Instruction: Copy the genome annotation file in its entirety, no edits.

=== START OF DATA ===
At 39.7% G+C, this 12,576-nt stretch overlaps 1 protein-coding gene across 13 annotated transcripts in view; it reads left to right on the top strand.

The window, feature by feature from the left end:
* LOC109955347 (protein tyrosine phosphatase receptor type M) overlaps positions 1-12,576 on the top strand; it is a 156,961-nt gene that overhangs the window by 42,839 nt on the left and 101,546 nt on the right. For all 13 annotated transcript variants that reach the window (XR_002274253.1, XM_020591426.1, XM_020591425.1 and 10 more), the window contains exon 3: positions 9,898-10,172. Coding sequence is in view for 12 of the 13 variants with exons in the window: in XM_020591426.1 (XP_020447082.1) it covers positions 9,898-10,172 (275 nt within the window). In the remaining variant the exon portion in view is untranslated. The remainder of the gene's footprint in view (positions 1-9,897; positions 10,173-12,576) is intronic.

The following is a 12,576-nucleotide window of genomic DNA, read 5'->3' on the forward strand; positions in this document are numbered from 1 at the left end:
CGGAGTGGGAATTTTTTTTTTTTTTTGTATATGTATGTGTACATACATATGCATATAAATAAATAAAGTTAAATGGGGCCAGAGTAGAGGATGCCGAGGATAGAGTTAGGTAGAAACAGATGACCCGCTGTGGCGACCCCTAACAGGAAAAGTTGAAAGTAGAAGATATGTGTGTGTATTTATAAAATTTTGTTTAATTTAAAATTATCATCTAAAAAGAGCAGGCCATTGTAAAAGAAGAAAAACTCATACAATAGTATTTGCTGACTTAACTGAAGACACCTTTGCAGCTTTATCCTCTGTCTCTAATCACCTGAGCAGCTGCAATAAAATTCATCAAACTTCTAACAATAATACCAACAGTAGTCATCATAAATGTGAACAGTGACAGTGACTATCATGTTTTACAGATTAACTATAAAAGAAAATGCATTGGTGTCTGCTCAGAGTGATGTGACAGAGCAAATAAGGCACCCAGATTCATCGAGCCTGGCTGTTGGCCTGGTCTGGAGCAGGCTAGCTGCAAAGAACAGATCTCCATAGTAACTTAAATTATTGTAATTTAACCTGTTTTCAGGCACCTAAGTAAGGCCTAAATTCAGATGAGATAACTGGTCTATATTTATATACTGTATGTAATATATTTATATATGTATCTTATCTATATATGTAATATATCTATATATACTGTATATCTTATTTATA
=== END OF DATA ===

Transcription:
At 39.7% G+C, this 12,576-nt stretch overlaps 1 protein-coding gene across 13 annotated transcripts in view; it reads left to right on the top strand.

The window, feature by feature from the left end:
* LOC109955347 (protein tyrosine phosphatase receptor type M) overlaps positions 1-12,576 on the top strand; it is a 156,961-nt gene that overhangs the window by 42,839 nt on the left and 101,546 nt on the right. For all 13 annotated transcript variants that reach the window (XR_002274253.1, XM_020591426.1, XM_020591425.1 and 10 more), the window contains exon 3: positions 9,898-10,172. Coding sequence is in view for 12 of the 13 variants with exons in the window: in XM_020591426.1 (XP_020447082.1) it covers positions 9,898-10,172 (275 nt within the window). In the remaining variant the exon portion in view is untranslated. The remainder of the gene's footprint in view (positions 1-9,897; positions 10,173-12,576) is intronic.

The following is a 12,576-nucleotide window of genomic DNA, read 5'->3' on the forward strand; positions in this document are numbered from 1 at the left end:
CGGAGTGGGAATTTTTTTTTTTTTTTGTATATGTATGTGTACATACATATGCATATAAATAAATAAAGTTAAATGGGGCCAGAGTAGAGGATGCCGAGGATAGAGTTAGGTAGAAACAGATGACCCGCTGTGGCGACCCCTAACAGGAAAAGTTGAAAGTAGAAGATATGTGTGTGTATTTATAAAATTTTGTTTAATTTAAAATTATCATCTAAAAAGAGCAGGCCATTGTAAAAGAAGAAAAACTCATACAATAGTATTTGCTGACTTAACTGAAGACACCTTTGCAGCTTTATCCTCTGTCTCTAATCACCTGAGCAGCTGCAATAAAATTCATCAAACTTCTAACAATAATACCAACAGTAGTCATCATAAATGTGAACAGTGACAGTGACTATCATGTTTTACAGATTAACTATAAAAGAAAATGCATTGGTGTCTGCTCAGAGTGATGTGACAGAGCAAATAAGGCACCCAGATTCATCGAGCCTGGCTGTTGGCCTGGTCTGGAGCAGGCTAGCTGCAAAGAACAGATCTCCATAGTAACTTAAATTATTGTAATTTAACCTGTTTTCAGGCACCTAAGTAAGGCCTAAATTCAGATGAGATAACTGGTCTATATTTATATACTGTATGTAATATATTTATATATGTATCTTATCTATATATGTAATATATCTATATATACTGTATATCTTATTTATA